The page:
By Bill Knief
In her spring budget address, Executive Director Dr. Kate O’Neill cautioned faculty and staff that drastic cuts in state funding and the drying up of major grant monies would force UNM-Taos to not only reduce course offerings, increase class size and limit essential developmental studies and dual credit programs, but that we would soon be facing major layoffs of personnel as well. Last Friday yet another valuable and respected colleague fell victim to the politics of transforming state budget deficits into education shortfalls.
During her talk Dr. O’Neill also reminded attendees that despite these difficult times, in order to continue to provide quality, affordable education to our service area “we must fulfill our commitment to the community to model best practices.” One important way we do this is by employing the latest in cutting edge technology, and an impressive example was recently unveiled in the form of equipment provided in the federal Gateway grant that allows us access to the supercomputer at Los Alamos.
Along with 26 other Gateway sites throughout the state, UNM-Taos now has the ability to tap into 3D rendering, graphics processing, simulation, virtual displays, modeling, interactive conferencing and complex research made possible through the supercomputer. Not surprisingly, this access is available to all stakeholders in UNM-Taos, not just active students and faculty. As part of the contractual agreement, the college must make the equipment available a minimum of ten hours per week for K-12 education and four hours per week to “the community”—business owners, government, researchers, individual citizens.
This is not our first foray into the heady world of electronic communications, of course. Over the years classrooms have gone through a series of upgrades both at Klauer and the Med Center so that distance education—the ability to conduct classes and receive course work in an interactive environment—can take place. Dr. Martinez Hewlett, coordinator of our science program, explained that much of this was done with the help of Representative Ben Ray Lujan, and that “The infrastructure is in. What we want to do now is use it.
“In collaboration with all the other community colleges in the state we have recently applied for a 20 million dollar grant through the Department of Labor. The idea of the consortium is to link all of the community campuses together in order to share resources, faculty and courses. Our piece of the grant, $750,000 over three years, calls for us to train the majority of our faculty to be able to use the distance equipment and be presenting courses with it.”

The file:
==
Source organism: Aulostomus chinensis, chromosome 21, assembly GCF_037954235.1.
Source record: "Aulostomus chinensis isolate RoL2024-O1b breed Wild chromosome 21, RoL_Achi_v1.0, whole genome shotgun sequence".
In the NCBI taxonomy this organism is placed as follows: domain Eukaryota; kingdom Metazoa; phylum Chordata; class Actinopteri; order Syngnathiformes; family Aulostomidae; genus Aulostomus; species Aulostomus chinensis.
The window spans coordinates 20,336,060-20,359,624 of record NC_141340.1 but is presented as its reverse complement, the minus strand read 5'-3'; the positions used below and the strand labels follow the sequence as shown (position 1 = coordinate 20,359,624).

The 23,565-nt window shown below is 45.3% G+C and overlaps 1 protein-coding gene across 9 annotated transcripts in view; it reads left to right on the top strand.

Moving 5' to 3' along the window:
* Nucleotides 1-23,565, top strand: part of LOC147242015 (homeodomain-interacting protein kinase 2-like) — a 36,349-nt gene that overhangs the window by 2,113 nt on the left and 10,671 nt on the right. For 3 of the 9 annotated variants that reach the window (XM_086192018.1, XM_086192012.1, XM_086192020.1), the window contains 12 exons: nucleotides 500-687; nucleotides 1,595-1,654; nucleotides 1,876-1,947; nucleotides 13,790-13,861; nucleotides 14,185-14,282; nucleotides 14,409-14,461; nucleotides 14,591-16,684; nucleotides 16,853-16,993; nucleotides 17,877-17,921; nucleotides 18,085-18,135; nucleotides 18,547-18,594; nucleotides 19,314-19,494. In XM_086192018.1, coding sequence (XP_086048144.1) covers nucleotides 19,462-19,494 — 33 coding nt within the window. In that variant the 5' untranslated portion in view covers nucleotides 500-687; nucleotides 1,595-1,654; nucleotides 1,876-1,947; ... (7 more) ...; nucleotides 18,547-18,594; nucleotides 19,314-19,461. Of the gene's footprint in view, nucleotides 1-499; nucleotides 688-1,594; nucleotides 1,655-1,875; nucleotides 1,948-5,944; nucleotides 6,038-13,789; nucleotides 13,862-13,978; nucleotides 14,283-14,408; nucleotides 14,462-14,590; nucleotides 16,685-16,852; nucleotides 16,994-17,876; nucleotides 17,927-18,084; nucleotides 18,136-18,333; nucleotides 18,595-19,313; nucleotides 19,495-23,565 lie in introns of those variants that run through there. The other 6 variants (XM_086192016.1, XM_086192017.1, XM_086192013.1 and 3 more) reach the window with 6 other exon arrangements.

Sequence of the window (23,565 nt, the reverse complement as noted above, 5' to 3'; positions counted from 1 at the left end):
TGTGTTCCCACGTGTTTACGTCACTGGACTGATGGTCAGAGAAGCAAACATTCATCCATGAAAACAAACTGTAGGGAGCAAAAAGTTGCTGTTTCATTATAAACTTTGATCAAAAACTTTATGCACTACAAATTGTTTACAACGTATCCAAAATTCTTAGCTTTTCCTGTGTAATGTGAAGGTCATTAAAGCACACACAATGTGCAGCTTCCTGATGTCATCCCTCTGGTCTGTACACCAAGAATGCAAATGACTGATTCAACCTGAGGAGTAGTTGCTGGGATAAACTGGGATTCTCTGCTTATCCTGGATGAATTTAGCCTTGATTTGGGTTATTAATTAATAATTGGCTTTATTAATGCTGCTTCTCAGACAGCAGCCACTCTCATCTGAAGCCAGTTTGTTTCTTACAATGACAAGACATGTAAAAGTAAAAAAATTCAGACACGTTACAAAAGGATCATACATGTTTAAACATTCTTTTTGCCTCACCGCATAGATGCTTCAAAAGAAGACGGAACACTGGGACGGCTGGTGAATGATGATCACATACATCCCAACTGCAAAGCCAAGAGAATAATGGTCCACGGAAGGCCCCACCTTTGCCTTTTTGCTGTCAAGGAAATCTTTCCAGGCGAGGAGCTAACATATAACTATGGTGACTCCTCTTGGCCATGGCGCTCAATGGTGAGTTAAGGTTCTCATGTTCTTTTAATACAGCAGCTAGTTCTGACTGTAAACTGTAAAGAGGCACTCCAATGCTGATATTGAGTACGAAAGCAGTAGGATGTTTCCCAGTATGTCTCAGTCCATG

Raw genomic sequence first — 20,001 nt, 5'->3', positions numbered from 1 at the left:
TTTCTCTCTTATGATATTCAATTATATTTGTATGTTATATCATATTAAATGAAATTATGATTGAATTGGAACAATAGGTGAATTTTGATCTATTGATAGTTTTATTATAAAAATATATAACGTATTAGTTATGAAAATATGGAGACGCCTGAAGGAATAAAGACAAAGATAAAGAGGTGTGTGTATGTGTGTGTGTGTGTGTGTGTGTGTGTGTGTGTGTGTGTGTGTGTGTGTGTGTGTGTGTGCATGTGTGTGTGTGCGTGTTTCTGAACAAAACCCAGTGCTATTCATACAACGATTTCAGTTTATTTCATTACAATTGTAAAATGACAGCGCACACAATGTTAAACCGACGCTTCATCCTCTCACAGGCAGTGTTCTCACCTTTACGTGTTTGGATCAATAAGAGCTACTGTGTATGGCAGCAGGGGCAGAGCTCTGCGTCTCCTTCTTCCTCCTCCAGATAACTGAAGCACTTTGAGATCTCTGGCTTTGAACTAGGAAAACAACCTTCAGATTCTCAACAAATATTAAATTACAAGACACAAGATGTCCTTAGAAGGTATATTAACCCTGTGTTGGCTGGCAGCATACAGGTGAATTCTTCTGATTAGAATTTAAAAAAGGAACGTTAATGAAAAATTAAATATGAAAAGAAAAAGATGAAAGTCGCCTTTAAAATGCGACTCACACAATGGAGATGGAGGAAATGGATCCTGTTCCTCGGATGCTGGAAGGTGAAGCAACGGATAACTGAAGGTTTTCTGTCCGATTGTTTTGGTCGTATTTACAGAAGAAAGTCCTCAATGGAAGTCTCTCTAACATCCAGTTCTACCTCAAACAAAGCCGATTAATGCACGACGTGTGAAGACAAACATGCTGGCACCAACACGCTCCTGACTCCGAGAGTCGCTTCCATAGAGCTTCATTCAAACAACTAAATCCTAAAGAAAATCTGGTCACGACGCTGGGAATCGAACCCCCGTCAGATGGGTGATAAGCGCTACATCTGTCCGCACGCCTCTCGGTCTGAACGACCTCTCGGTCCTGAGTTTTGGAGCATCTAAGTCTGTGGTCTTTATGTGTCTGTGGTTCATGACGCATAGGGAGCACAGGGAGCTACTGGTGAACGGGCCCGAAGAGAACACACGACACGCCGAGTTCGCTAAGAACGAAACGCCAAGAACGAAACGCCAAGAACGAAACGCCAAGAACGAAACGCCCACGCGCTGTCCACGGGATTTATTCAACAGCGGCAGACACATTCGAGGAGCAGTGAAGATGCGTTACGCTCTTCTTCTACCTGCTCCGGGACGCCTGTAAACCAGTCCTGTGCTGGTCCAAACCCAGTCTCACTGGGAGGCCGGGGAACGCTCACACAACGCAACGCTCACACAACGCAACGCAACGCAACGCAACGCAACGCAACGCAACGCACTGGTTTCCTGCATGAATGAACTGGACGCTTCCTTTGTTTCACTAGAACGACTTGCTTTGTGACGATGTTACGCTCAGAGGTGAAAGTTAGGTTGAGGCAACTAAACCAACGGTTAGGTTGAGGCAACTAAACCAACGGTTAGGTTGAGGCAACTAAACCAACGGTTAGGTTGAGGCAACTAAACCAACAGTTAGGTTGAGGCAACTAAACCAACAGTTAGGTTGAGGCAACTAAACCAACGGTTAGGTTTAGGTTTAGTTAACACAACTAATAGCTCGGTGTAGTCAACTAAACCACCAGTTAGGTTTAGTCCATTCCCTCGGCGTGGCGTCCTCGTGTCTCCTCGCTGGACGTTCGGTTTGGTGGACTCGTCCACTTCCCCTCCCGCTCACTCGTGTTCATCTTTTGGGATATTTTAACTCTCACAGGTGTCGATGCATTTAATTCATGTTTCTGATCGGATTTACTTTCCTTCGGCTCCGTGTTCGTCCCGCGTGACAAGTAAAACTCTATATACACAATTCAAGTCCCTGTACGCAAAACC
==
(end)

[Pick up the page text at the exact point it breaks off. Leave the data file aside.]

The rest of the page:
Martinez explained that under the grant each community college would be tasked with one aspect of the distance education project, and then every college would benefit from the collective effort.
“The use of learning tools over a distance is clearly the future of education, especially in a rural service area where students don’t necessarily have easy access to a campus. Especially in a time of economic downturn it is crucial that people be able to access educational materials that are going to upgrade their chances for work. In the end, this is all about job creation.”
Hewlett sees a certain irony in the situation: “There’s a lot going on in terms of the central importance of our campus to the region that flies in the face of some elected officials wanting to close it.
“Distance Education gives us the ability to better serve our area of responsibility and assist in job creation. We are getting people the skills they need to work in the new economy. Because the jobs in the new economy are not the jobs we are used to. They are going to require much more technical education, and that’s our goal. It’s dead serious. It’s imperative that we have portals, access, internet capability—all those things we need to deliver the training. And the people who are saying that distance education is just a fad, the latest technological toy, are saying it to one another over their cell phones.
Think about that!”